My article was originally posted on Thinking Aloud site.
India is set to witness a very interesting and tough election in 2014. Politicians, political parties not only have to fight it out on the traditional media but now even on the internet, particularly the social media.
Social media got its recognition in elections from Barack Obama’s successful and well run digital campaign. Obama may have won his first term in 2008 because of anti-incumbency but he won in 2012 because of his social media campaign. But the American parallel has its limits in being applicable to India. The internet penetration in the US is far higher than that of India. Targeting users on social media based on political affiliation is far easier in the US than India.
The question every journalist is asking is – will social media be a game changer in 2014 elections. My answer is it will be both a yes and a no. Before we dive into this topic deeper it is important to look into some basic numbers in the digital space.
Elections and Internet Users in India
Various stake holders of elections in India are curious to know how internet, especially social media, will influence our elections.
In a recent article in Mint it was stated the total number of voters is estimated to be 725 million. The population of the country below 35 years of age is 51.8%. Of this 48.2% are women and 51.8% are men, 30.1% or 377 million reside in urban areas and 69.9% or 833 million is based in rural India. The critical demography category of 18-35 years of age is 31.3%%.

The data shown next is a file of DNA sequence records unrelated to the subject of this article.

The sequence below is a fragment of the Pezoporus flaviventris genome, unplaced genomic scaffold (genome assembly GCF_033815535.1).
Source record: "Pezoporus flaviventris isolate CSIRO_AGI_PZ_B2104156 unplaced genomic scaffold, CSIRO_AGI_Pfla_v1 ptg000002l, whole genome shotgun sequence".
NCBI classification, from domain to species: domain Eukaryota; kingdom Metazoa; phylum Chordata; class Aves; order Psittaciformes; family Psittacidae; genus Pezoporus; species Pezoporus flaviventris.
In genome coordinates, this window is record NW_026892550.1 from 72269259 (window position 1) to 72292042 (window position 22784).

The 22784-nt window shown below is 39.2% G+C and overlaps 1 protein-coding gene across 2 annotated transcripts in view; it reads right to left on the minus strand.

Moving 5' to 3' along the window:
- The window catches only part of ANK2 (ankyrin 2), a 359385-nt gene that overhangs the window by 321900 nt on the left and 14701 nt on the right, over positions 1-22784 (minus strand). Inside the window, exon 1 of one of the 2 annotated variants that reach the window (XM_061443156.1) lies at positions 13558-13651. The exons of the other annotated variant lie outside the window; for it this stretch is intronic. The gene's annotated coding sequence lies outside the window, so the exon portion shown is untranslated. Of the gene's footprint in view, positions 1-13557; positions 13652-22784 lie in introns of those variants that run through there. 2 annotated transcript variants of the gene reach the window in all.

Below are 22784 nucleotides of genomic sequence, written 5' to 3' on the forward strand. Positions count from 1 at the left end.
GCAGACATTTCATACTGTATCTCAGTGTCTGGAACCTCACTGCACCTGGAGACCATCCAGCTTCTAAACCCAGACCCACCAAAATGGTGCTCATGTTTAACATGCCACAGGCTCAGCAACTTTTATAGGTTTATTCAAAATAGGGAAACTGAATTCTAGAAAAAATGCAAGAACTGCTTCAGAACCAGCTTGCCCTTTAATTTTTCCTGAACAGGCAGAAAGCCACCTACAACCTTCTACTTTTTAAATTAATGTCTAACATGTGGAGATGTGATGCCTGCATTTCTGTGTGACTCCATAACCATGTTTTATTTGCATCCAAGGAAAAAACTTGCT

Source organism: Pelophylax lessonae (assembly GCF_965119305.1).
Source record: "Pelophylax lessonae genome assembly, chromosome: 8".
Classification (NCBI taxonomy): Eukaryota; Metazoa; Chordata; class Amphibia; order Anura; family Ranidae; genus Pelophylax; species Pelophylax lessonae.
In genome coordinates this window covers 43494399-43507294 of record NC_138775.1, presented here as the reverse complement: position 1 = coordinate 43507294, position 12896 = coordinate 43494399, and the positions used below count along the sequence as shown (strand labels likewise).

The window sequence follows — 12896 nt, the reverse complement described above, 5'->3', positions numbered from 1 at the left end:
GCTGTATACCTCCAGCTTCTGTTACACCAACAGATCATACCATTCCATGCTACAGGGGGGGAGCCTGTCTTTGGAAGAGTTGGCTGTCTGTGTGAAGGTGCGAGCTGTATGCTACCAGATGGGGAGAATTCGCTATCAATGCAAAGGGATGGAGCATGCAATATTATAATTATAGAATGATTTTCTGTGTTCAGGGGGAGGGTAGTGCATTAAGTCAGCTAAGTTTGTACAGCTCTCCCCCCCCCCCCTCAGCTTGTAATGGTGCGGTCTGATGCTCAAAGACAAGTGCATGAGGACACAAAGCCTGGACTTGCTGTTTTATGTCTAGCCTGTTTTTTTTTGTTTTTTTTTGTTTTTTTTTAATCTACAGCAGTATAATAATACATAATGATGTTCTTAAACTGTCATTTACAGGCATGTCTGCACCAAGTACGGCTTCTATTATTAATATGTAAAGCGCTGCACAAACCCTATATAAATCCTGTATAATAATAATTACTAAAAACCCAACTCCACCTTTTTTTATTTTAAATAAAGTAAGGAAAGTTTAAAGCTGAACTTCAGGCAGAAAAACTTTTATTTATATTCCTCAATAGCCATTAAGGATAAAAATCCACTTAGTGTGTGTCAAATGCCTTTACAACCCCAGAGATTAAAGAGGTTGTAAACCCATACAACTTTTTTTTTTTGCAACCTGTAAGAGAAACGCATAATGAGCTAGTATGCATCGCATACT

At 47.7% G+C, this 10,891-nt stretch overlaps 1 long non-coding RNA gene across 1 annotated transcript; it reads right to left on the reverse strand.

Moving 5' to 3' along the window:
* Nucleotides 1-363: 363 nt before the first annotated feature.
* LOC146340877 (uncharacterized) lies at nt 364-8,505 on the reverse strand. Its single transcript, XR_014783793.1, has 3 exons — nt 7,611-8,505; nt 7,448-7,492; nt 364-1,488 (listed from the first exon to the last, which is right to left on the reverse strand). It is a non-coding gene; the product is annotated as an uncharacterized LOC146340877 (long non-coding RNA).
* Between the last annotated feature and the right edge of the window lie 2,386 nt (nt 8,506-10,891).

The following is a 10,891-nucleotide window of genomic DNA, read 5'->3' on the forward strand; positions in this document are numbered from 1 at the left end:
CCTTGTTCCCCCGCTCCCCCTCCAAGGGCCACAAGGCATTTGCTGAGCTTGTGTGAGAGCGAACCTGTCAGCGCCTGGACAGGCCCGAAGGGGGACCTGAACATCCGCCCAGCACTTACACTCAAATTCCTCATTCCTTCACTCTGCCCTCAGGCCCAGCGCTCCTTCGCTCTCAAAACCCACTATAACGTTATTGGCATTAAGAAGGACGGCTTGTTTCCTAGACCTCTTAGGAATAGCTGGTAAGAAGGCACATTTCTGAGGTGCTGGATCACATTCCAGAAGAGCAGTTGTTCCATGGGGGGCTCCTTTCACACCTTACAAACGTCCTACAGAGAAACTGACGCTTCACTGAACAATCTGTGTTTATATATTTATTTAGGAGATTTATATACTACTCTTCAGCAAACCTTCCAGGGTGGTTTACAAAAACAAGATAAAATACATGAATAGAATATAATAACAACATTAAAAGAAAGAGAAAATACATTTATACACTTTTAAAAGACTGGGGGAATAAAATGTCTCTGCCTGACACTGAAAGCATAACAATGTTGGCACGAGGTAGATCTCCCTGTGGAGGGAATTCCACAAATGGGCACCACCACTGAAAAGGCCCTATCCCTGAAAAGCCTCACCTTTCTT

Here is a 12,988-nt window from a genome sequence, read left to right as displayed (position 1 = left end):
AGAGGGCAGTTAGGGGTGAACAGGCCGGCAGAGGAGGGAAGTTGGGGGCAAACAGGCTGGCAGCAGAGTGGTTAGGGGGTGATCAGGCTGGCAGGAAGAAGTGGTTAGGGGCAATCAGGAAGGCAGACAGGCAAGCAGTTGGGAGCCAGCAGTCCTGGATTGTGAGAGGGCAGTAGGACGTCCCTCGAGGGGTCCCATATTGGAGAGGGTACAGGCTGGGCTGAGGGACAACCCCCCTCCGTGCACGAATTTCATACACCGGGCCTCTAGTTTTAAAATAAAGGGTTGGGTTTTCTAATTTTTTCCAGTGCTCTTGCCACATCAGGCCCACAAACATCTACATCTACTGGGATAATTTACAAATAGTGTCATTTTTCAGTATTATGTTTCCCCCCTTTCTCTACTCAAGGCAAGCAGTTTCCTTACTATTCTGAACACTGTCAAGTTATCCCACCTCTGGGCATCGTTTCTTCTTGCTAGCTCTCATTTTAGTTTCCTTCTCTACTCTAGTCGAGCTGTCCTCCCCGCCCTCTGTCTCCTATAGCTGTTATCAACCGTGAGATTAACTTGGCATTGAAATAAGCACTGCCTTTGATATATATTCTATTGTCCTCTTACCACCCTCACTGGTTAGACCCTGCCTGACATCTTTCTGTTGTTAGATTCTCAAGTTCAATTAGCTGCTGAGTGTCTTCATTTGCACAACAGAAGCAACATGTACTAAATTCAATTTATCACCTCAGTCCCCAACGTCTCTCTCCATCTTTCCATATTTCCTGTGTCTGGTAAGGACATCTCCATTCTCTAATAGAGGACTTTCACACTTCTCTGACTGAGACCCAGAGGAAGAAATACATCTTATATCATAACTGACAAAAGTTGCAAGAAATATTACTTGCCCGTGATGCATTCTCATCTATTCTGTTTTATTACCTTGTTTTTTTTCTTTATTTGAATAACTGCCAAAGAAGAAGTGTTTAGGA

According to a census conducted in 2011, India had 149.36 million first time voters who are expected to have a greater access to internet and newer media.
On October 8, 2013 Google released a very useful report titled “Urban Indian Voters Study”. Google surveyed top 86 cities based on internet usage representing 108 constituencies (20% of total 543 constituencies in India). Few highlights from the report,
- 37% of urban Indian voters are online
- 85% online urban Indians have voted previously
- 42% of Urban Indians are undecided
- For voting decision, local candidate as important as the party
- 45% voters would like to see more information on Internet to help them make their voting decision
- Information on the political party and the candidate are most looked for
- 50% Voters will engage with politicians online if made possible
- 75% of the registered voters don’t ‘share’ their political views online
- Internet users open to signing up for volunteer programs
- 35% voters consciously start looking for elections / politics related information more than 3 months prior to the elections
- 36% of urban voters use Internet on the mobile
- 1 in 4 queries related to elections originates from mobile devices
Social media landscape in India
India has a population of 1.2 billion and about 125 million internet users.
|Social Network / # of users||Worldwide||India|
|1.26 billion||62.6 million|
|500 million||33 million|
|Google+||343 million||23.6 million|
About 20 million from India are on LinkedIn, the most popular social network amongst professionals. But the political class has knowingly ignored LinkedIn. Few reasons are addressed in the later part of the article.
The table above shows the number of unique users in India for each of the social networks who are above 18 years of age (the voting age).